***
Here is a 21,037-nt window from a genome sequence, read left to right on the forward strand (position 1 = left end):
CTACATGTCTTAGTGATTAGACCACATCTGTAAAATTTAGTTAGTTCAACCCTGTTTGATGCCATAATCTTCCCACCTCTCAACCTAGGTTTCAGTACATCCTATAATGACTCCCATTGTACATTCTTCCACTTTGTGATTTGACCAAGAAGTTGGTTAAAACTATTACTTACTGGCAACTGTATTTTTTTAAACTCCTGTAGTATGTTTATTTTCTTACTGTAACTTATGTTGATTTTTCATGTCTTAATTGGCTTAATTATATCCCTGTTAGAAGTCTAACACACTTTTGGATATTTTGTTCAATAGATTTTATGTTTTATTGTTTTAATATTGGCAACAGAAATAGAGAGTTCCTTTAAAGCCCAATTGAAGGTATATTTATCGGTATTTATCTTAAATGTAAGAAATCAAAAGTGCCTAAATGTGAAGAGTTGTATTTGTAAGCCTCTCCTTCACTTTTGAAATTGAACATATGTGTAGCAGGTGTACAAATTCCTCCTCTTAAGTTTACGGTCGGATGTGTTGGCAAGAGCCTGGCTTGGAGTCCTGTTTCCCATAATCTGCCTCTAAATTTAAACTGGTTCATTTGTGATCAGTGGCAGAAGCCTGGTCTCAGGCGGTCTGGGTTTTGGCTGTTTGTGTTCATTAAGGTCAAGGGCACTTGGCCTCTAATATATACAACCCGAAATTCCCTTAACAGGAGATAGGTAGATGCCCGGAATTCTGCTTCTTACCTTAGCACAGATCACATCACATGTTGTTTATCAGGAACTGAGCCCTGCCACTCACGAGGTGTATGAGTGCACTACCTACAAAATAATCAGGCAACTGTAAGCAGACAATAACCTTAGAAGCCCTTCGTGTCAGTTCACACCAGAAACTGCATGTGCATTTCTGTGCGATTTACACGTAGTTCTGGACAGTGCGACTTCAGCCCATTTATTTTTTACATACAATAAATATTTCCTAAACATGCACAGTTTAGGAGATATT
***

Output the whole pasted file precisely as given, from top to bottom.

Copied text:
Here is a 21,037-nt window from a genome sequence, read left to right on the forward strand (position 1 = left end):
CTACATGTCTTAGTGATTAGACCACATCTGTAAAATTTAGTTAGTTCAACCCTGTTTGATGCCATAATCTTCCCACCTCTCAACCTAGGTTTCAGTACATCCTATAATGACTCCCATTGTACATTCTTCCACTTTGTGATTTGACCAAGAAGTTGGTTAAAACTATTACTTACTGGCAACTGTATTTTTTTAAACTCCTGTAGTATGTTTATTTTCTTACTGTAACTTATGTTGATTTTTCATGTCTTAATTGGCTTAATTATATCCCTGTTAGAAGTCTAACACACTTTTGGATATTTTGTTCAATAGATTTTATGTTTTATTGTTTTAATATTGGCAACAGAAATAGAGAGTTCCTTTAAAGCCCAATTGAAGGTATATTTATCGGTATTTATCTTAAATGTAAGAAATCAAAAGTGCCTAAATGTGAAGAGTTGTATTTGTAAGCCTCTCCTTCACTTTTGAAATTGAACATATGTGTAGCAGGTGTACAAATTCCTCCTCTTAAGTTTACGGTCGGATGTGTTGGCAAGAGCCTGGCTTGGAGTCCTGTTTCCCATAATCTGCCTCTAAATTTAAACTGGTTCATTTGTGATCAGTGGCAGAAGCCTGGTCTCAGGCGGTCTGGGTTTTGGCTGTTTGTGTTCATTAAGGTCAAGGGCACTTGGCCTCTAATATATACAACCCGAAATTCCCTTAACAGGAGATAGGTAGATGCCCGGAATTCTGCTTCTTACCTTAGCACAGATCACATCACATGTTGTTTATCAGGAACTGAGCCCTGCCACTCACGAGGTGTATGAGTGCACTACCTACAAAATAATCAGGCAACTGTAAGCAGACAATAACCTTAGAAGCCCTTCGTGTCAGTTCACACCAGAAACTGCATGTGCATTTCTGTGCGATTTACACGTAGTTCTGGACAGTGCGACTTCAGCCCATTTATTTTTTACATACAATAAATATTTCCTAAACATGCACAGTTTAGGAGATATT